To John Carroll
Washington Decemr. 4. 1805
I received in due time your favor of the 20th. Ulto. and had hoped that less time would have been lost in availing my son in law1 of the opening for him with Mr. Dubourg. For some days however previous to the arrival of his mother, he had a complaint in his bowels, which rendered several doses of medicine necessary. The little delay required by her affection, after her arrival, was prolonged by the disagreeable idea of sending him with crouds of drunken sailors who now fill every Stage,2 and without any particular acquaintance to take charge of him. All difficulties are at length removed by the patronage of him on the journey by our neighbor Mr Forrest3 who sits out with him tomorrow morning & will be so good as to present and introduce him into the care of his preceptor. The kind attention which you have shewn on the occasion, and the friendly sentiments expressed in your last letter, have not lost the effect they ought to have on our gratitude, and I beseech you to be assured that I shall always be happy in evincing that sentiment as well as every other with which I ought to remain My dear & right Revd. Sir Your Most Obedt. hble. sert.
RC (Archives of the Archdiocese of Baltimore). Docketed by Carroll.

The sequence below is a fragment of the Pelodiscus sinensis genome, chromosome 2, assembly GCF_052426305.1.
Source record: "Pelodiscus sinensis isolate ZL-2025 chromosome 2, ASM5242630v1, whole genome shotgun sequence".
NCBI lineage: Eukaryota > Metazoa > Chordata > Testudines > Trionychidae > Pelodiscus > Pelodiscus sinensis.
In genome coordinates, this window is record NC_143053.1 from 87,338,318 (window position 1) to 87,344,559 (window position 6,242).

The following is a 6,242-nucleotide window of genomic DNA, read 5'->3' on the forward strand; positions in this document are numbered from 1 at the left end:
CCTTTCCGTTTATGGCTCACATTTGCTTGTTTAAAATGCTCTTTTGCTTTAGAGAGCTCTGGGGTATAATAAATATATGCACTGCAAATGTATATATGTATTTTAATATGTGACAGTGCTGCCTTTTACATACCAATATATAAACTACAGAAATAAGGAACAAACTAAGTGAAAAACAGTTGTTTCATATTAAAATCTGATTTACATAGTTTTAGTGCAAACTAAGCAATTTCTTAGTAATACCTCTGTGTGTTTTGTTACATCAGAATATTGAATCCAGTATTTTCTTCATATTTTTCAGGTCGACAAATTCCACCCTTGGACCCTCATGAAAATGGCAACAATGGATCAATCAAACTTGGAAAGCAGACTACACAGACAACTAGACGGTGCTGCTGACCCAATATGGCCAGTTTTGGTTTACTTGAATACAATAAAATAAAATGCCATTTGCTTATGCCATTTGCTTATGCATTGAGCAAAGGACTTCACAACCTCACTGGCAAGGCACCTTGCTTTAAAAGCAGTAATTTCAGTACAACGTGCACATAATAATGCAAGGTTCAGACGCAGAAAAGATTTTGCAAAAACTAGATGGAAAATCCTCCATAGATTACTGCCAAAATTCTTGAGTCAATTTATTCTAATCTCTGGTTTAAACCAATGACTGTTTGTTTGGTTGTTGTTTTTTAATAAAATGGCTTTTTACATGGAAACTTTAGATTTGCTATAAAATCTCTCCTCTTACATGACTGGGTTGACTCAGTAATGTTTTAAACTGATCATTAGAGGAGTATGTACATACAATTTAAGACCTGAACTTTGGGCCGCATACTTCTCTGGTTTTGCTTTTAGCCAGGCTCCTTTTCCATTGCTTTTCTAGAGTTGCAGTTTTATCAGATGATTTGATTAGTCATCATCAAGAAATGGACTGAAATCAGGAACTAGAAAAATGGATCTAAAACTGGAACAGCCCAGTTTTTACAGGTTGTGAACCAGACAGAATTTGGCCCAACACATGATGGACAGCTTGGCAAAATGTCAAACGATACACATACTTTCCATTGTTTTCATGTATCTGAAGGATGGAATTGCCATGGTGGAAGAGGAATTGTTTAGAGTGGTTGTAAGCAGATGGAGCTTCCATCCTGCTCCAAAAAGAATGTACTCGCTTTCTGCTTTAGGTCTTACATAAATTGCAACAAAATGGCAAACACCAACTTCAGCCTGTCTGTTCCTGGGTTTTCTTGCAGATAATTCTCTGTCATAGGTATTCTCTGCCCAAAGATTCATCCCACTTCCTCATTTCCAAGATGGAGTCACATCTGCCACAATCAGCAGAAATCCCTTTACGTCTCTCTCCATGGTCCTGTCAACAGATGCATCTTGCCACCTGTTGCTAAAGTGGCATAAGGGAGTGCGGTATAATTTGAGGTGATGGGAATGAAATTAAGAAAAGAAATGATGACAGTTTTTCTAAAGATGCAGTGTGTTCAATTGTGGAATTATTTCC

1. JM’s stepson, John Payne Todd.
2. JM presumably referred to sailors from the frigate Congress, which had arrived at Greenleaf Point on 29 Nov. 1805 (Knox, Naval Documents, Barbary Wars, 6:312).
3. “High toned federalist” Richard Forrest (ca. 1767–1828) was secretary to the commissioners of bankruptcy for the District of Columbia in 1803 and was a clerk at the State Department from 1806 until his death. JM nominated him in 1809 to be consul at Tunis, and in 1811 to be consul at Tripoli, both of which nominations were rejected by the Senate (New York American Citizen, 4 Mar. 1808; Washington Daily National Journal, 10 Oct. 1828; Washington Federalist, 25 Nov. 1803; DNA: RG 217, First Auditor’s Accounts, no. 17,9851⁄2; PJM-PS, 3:195 n. 1).